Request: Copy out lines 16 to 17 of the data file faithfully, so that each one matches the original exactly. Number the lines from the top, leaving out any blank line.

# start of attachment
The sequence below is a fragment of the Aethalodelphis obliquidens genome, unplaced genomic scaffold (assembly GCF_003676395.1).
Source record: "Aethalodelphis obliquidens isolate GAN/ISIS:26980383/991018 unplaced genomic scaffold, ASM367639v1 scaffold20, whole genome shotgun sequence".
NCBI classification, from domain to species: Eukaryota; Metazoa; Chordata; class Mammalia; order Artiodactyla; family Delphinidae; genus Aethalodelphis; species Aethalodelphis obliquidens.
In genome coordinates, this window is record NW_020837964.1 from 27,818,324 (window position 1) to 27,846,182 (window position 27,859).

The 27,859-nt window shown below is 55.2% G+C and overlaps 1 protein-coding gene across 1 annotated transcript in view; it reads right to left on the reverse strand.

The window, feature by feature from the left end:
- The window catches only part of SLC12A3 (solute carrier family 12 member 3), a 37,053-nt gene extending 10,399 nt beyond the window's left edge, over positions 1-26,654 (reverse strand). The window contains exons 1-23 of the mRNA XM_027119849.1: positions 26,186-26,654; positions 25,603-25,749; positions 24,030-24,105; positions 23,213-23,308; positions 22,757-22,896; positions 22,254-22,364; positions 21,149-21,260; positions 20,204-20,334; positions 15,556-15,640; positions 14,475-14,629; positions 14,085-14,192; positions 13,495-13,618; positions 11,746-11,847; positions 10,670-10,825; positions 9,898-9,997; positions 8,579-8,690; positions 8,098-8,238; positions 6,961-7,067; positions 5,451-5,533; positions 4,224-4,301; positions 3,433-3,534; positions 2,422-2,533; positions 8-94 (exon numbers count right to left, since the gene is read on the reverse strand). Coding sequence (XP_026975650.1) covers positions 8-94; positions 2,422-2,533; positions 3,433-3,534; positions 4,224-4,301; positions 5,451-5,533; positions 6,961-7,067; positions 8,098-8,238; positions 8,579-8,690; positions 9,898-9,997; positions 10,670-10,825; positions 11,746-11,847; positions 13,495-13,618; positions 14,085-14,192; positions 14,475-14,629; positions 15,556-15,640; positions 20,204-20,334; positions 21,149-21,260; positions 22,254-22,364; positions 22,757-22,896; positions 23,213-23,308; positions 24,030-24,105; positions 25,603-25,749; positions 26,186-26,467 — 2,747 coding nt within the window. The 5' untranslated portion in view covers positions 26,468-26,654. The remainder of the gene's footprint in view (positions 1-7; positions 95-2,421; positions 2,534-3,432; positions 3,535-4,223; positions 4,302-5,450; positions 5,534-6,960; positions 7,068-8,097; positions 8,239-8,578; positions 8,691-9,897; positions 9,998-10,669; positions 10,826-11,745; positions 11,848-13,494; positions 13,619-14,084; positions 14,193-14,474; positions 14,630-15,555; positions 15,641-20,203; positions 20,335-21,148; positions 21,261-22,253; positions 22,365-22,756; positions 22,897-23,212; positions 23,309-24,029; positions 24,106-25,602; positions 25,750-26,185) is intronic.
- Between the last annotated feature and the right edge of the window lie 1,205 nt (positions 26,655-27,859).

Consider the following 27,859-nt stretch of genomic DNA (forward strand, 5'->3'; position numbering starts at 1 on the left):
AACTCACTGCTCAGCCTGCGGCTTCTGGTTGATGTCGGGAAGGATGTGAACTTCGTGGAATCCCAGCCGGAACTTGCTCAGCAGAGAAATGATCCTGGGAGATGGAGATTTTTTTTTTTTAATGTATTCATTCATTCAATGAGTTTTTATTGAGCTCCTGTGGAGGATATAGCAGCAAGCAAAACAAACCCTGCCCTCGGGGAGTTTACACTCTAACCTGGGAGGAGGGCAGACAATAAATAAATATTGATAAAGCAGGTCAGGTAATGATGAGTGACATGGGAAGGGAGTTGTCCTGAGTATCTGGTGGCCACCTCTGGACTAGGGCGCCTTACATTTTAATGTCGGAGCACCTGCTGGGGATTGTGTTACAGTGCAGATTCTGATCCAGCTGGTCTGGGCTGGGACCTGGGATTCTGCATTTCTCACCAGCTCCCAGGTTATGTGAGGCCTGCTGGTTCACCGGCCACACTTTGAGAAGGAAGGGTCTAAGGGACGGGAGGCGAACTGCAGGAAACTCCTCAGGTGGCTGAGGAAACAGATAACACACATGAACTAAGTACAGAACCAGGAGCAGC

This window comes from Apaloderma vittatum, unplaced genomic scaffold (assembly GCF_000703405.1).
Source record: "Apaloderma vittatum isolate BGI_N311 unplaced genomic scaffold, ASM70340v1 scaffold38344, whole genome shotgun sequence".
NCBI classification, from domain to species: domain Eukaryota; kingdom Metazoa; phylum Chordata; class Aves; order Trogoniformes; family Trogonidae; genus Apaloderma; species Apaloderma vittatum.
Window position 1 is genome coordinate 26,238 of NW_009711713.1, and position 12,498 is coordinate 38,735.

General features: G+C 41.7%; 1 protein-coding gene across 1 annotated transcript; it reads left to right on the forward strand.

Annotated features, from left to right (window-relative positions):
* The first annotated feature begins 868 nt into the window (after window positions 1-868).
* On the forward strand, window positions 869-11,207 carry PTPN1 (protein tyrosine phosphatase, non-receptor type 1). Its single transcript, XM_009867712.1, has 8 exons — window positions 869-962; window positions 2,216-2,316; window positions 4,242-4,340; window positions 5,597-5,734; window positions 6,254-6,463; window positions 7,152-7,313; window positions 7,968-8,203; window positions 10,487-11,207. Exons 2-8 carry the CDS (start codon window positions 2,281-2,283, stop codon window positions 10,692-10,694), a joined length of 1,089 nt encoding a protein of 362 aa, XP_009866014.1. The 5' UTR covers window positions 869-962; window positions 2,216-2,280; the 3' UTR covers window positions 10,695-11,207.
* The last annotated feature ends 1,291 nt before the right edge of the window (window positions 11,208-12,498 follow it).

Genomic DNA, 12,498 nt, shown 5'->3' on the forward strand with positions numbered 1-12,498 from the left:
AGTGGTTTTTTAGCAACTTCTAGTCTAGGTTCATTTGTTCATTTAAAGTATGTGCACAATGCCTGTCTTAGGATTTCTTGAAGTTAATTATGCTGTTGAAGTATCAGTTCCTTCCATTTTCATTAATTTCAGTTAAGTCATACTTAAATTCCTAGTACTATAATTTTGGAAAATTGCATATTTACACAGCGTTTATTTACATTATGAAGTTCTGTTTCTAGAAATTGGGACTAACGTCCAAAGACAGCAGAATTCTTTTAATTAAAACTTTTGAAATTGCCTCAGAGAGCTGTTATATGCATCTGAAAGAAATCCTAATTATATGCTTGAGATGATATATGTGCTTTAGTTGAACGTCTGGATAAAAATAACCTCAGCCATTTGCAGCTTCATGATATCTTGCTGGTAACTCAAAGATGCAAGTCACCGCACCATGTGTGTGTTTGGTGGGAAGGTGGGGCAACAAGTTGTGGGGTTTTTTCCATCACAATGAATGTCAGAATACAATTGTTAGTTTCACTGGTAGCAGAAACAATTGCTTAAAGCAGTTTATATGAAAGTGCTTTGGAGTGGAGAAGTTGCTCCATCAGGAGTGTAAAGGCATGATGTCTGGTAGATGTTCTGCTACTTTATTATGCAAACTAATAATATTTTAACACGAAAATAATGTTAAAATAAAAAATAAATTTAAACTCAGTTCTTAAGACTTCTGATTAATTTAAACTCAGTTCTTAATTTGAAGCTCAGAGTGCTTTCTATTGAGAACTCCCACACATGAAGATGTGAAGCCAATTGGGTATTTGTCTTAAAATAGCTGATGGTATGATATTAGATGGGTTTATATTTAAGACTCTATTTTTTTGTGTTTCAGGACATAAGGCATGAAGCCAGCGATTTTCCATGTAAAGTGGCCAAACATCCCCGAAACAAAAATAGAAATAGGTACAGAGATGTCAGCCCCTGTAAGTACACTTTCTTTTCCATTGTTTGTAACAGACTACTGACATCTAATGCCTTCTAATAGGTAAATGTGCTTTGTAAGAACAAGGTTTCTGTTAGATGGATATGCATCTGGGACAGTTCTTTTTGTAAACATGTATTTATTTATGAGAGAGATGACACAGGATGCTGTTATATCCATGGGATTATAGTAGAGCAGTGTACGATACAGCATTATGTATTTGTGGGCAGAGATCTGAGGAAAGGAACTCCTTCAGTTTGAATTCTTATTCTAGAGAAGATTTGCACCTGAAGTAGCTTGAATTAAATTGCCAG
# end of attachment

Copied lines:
Annotated features, from left to right (window-relative positions):
* The first annotated feature begins 868 nt into the window (after window positions 1-868).